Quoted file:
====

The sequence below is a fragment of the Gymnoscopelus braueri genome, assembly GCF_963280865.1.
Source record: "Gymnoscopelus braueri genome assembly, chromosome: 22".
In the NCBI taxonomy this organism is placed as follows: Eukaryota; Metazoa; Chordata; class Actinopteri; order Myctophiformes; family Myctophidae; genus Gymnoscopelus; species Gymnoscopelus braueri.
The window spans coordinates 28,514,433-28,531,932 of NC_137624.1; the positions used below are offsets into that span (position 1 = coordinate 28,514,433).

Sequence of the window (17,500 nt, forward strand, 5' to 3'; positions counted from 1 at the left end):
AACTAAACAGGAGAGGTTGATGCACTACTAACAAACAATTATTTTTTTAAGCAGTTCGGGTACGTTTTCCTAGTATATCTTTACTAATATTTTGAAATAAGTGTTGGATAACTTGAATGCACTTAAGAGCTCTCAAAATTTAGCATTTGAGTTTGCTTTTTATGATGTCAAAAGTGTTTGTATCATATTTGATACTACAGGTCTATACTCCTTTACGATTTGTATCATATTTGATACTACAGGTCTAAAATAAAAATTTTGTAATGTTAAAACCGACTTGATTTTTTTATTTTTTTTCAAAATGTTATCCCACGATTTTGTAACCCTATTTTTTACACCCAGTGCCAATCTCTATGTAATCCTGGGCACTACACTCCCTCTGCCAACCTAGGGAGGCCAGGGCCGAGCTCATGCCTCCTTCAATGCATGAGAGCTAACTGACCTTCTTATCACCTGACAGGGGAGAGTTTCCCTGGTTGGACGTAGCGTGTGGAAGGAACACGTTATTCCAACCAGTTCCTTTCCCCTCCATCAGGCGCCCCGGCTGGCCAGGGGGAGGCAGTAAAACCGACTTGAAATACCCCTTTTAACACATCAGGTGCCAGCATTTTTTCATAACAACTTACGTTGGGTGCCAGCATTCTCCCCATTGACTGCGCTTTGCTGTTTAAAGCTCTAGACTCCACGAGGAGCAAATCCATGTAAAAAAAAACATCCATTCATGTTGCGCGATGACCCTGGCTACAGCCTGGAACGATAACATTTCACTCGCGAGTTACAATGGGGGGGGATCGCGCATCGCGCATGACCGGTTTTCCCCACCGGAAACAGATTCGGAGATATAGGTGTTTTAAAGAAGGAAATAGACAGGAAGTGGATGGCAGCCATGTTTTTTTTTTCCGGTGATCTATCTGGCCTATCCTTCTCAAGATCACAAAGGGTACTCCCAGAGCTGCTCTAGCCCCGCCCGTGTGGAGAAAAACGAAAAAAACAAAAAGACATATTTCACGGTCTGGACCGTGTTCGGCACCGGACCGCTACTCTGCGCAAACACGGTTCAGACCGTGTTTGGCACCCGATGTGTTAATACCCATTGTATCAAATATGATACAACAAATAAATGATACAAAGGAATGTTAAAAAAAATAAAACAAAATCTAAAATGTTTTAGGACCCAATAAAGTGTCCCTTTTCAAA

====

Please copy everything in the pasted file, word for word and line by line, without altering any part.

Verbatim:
The sequence below is a fragment of the Gymnoscopelus braueri genome, assembly GCF_963280865.1.
Source record: "Gymnoscopelus braueri genome assembly, chromosome: 22".
In the NCBI taxonomy this organism is placed as follows: Eukaryota; Metazoa; Chordata; class Actinopteri; order Myctophiformes; family Myctophidae; genus Gymnoscopelus; species Gymnoscopelus braueri.
The window spans coordinates 28,514,433-28,531,932 of NC_137624.1; the positions used below are offsets into that span (position 1 = coordinate 28,514,433).

Sequence of the window (17,500 nt, forward strand, 5' to 3'; positions counted from 1 at the left end):
AACTAAACAGGAGAGGTTGATGCACTACTAACAAACAATTATTTTTTTAAGCAGTTCGGGTACGTTTTCCTAGTATATCTTTACTAATATTTTGAAATAAGTGTTGGATAACTTGAATGCACTTAAGAGCTCTCAAAATTTAGCATTTGAGTTTGCTTTTTATGATGTCAAAAGTGTTTGTATCATATTTGATACTACAGGTCTATACTCCTTTACGATTTGTATCATATTTGATACTACAGGTCTAAAATAAAAATTTTGTAATGTTAAAACCGACTTGATTTTTTTATTTTTTTTCAAAATGTTATCCCACGATTTTGTAACCCTATTTTTTACACCCAGTGCCAATCTCTATGTAATCCTGGGCACTACACTCCCTCTGCCAACCTAGGGAGGCCAGGGCCGAGCTCATGCCTCCTTCAATGCATGAGAGCTAACTGACCTTCTTATCACCTGACAGGGGAGAGTTTCCCTGGTTGGACGTAGCGTGTGGAAGGAACACGTTATTCCAACCAGTTCCTTTCCCCTCCATCAGGCGCCCCGGCTGGCCAGGGGGAGGCAGTAAAACCGACTTGAAATACCCCTTTTAACACATCAGGTGCCAGCATTTTTTCATAACAACTTACGTTGGGTGCCAGCATTCTCCCCATTGACTGCGCTTTGCTGTTTAAAGCTCTAGACTCCACGAGGAGCAAATCCATGTAAAAAAAAACATCCATTCATGTTGCGCGATGACCCTGGCTACAGCCTGGAACGATAACATTTCACTCGCGAGTTACAATGGGGGGGGATCGCGCATCGCGCATGACCGGTTTTCCCCACCGGAAACAGATTCGGAGATATAGGTGTTTTAAAGAAGGAAATAGACAGGAAGTGGATGGCAGCCATGTTTTTTTTTTCCGGTGATCTATCTGGCCTATCCTTCTCAAGATCACAAAGGGTACTCCCAGAGCTGCTCTAGCCCCGCCCGTGTGGAGAAAAACGAAAAAAACAAAAAGACATATTTCACGGTCTGGACCGTGTTCGGCACCGGACCGCTACTCTGCGCAAACACGGTTCAGACCGTGTTTGGCACCCGATGTGTTAATACCCATTGTATCAAATATGATACAACAAATAAATGATACAAAGGAATGTTAAAAAAAATAAAACAAAATCTAAAATGTTTTAGGACCCAATAAAGTGTCCCTTTTCAAA